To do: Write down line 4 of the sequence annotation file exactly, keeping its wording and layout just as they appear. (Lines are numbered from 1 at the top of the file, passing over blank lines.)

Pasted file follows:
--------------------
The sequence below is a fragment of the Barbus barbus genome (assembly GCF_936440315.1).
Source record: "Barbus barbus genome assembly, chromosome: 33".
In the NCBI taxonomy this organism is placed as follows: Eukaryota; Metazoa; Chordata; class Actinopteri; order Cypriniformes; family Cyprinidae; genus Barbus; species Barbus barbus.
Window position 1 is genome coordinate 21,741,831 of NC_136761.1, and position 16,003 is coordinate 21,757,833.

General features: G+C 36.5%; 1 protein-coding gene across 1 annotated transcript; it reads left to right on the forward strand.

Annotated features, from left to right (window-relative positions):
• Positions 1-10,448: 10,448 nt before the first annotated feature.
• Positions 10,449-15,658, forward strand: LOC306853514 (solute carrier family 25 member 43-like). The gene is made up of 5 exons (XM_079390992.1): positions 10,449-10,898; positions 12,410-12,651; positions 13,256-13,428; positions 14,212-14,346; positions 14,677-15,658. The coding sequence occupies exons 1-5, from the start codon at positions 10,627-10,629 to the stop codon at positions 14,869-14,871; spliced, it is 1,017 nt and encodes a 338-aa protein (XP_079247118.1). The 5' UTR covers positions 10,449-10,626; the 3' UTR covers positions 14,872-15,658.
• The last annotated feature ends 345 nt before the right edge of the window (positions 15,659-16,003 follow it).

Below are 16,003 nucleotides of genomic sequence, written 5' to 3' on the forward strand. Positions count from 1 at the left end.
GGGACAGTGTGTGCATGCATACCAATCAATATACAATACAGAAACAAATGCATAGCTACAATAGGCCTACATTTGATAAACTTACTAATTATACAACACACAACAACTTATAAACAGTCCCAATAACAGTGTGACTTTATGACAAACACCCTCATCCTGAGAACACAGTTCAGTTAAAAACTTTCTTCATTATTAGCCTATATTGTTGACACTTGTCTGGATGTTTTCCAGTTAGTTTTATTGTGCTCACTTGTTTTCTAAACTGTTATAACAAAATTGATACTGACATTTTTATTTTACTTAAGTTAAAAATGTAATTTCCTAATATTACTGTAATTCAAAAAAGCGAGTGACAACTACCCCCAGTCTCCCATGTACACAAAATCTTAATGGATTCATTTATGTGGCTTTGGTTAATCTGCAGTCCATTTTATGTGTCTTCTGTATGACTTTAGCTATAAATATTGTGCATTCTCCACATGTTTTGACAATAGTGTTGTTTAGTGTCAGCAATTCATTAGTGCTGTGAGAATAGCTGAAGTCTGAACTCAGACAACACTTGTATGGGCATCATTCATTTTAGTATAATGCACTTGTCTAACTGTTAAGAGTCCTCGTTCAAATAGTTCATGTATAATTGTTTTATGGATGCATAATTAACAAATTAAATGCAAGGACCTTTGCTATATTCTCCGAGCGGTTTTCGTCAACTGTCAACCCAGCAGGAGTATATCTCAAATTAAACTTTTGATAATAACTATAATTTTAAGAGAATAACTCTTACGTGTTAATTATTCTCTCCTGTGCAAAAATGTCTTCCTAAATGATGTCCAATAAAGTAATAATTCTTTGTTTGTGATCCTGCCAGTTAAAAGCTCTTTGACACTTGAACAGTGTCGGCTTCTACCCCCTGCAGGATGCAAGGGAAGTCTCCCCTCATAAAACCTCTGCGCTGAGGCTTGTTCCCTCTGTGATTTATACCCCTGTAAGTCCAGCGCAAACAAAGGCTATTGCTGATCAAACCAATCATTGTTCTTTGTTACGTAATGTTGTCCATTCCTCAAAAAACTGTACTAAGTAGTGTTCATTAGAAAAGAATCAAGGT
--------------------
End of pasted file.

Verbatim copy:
Window position 1 is genome coordinate 21,741,831 of NC_136761.1, and position 16,003 is coordinate 21,757,833.